Book of Serenity 5

Book of Serenity (Shoyoroku, Congrong Lu) #5
Qingyuan and the Price of Rice

Qingyuan (670?-740). 7th generation. One of the five dharma heirs of Sixth Patriarch, Huineng. He had one descendant: Shitou (700-790). His line produced Dongshan (807-869) and Caoshan (840-901), after whom the Caodong (Soto) school is named. This is the only of our koans Qingyuan appears in.

Wansong's (1166-1246) Preface
Siddhartha cut off his flesh to give to his parents, yet is not listed in the legends of filial children. Devadatta pushed over a mountain to crush the Buddha, but did he fear the sound of sudden thunder? Having passed through the forest of thorns, and cut down the sandalwood tree, just wait till the year ends -- as of old, early spring is still cold. Where is the Buddha's body of reality? See the case.
A monk asked Qingyuan, "What is the essence of Buddhism?"
Qingyuan said, "What is the price of rice in Luling?"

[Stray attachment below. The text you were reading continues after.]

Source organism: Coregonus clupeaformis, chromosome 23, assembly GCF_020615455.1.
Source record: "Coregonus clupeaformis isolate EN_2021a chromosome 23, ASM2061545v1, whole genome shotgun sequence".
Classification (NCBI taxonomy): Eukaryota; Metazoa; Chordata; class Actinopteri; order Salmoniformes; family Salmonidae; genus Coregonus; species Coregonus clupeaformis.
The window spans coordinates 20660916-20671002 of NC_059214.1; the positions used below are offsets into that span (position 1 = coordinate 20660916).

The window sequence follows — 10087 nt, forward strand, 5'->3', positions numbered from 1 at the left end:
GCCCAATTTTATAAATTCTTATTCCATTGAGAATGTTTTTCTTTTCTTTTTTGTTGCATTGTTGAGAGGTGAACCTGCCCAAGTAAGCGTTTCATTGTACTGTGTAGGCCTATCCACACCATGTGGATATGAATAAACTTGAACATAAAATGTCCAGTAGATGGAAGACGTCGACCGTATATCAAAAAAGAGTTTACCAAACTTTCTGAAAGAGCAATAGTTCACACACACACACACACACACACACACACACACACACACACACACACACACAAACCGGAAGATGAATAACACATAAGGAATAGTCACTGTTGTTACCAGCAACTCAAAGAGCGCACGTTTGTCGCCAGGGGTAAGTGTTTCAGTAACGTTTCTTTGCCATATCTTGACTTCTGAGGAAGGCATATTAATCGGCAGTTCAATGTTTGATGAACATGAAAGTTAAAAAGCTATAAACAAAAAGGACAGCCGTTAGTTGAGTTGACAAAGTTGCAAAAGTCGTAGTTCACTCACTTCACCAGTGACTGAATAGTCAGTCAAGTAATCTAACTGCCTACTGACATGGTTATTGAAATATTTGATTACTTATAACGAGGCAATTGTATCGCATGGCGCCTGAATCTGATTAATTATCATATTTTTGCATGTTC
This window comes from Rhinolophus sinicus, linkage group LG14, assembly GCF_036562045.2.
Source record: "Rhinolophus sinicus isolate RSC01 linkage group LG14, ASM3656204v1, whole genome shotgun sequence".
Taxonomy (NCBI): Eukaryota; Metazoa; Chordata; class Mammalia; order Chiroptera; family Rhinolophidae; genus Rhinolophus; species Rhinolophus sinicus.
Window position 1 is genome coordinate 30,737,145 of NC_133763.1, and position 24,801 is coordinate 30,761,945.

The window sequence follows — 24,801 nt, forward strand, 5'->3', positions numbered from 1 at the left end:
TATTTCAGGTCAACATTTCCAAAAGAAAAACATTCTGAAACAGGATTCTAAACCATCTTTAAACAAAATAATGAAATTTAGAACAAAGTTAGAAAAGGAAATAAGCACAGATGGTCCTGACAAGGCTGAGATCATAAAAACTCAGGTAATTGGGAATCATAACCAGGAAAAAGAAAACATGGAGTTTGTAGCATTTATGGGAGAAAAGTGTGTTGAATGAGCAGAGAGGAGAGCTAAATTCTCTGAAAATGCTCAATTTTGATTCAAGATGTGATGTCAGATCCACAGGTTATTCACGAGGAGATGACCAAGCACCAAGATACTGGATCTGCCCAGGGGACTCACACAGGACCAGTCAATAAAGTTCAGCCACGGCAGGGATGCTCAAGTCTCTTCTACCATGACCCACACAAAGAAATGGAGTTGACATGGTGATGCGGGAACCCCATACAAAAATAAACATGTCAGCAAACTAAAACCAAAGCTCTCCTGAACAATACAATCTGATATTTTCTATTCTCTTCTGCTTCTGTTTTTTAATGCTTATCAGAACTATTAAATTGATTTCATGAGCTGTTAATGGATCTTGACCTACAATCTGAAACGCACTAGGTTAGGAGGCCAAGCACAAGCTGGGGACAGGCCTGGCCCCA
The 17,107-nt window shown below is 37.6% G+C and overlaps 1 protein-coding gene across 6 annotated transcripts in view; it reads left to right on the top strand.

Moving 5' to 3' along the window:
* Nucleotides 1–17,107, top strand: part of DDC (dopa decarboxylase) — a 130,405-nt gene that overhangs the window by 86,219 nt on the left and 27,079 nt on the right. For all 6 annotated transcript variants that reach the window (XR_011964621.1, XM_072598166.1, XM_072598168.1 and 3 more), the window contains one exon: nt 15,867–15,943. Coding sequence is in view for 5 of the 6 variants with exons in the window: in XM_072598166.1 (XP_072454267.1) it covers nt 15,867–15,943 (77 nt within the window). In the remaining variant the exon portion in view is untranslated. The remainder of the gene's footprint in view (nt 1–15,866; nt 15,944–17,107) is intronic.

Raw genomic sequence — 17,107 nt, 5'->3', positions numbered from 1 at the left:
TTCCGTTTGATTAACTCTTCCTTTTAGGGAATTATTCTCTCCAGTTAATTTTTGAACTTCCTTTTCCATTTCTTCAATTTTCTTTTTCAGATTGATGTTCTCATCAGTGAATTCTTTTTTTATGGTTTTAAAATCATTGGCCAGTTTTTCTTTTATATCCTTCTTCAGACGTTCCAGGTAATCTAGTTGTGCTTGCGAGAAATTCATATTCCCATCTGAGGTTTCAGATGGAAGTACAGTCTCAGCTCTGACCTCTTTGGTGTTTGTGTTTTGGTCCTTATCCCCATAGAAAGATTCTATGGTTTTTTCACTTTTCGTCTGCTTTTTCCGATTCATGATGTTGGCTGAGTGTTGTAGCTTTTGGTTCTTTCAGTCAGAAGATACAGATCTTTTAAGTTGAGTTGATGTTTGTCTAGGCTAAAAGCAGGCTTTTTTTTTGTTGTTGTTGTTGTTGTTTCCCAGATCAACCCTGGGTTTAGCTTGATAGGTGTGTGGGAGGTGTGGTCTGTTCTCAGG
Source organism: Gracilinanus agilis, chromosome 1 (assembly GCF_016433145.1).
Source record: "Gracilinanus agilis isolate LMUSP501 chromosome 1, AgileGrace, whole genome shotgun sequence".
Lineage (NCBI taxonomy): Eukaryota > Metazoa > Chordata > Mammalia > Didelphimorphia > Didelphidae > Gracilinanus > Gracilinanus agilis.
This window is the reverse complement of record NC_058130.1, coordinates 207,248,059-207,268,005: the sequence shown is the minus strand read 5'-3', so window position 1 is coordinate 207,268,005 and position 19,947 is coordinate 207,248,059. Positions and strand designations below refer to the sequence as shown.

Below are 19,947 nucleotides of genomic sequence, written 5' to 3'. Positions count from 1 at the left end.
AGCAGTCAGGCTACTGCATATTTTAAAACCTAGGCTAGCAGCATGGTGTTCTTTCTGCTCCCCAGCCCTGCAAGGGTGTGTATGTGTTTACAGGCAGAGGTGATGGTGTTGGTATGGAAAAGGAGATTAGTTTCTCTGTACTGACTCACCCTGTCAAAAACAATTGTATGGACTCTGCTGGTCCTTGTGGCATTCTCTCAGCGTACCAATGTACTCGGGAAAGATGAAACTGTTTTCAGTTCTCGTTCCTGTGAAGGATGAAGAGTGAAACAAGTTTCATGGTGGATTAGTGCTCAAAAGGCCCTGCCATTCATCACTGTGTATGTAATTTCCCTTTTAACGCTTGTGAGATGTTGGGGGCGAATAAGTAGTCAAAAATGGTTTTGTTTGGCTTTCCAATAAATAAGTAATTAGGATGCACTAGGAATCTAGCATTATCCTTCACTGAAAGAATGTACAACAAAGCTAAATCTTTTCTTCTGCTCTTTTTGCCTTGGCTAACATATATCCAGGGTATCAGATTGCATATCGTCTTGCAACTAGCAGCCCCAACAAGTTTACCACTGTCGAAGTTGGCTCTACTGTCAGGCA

Hongzhi's (1091-1157) verse
The accomplishing work of great peace has no sign;
   Peaceful governing has no special form,
The family way of the peasants is most pristine --
   rustic styles are utterly plain:
Only concerned with village songs and festival drinking,
   they just drink together and sing folk songs.
How would they know of the virtues of Shun or the benevolence of Yao?
   Why should they care about Shun's merits or Yao's benevolence?
Wansong's Comment
Some say, "The price of rice in Luling cannot be assessed." They hardly realize that they have already entered into bushels and pecks and set up shop. The price of rice in Luling is extremely profound and mysterious. But how does it compare to festive dancing and singing?
Fenyang's (947-1024) Comment
When that home-leaver in pursuit of the Way asked about the great meaning of our school, and Qingyuan answered about the price of rice in Luling, mind and environment were, in one instant, both annihilated.
Taigen Dan Leighton's Note
Luling is a region of Jiangxi Province famous for high-quality rice. Qingyuan came from Luling. This story uses Luling rice as a symbol of Buddha Dharma, which is not abstract but concerns everyday life. Although rice is the most important substance, the staple food in traditional Chinese society, its price is always fluctuating.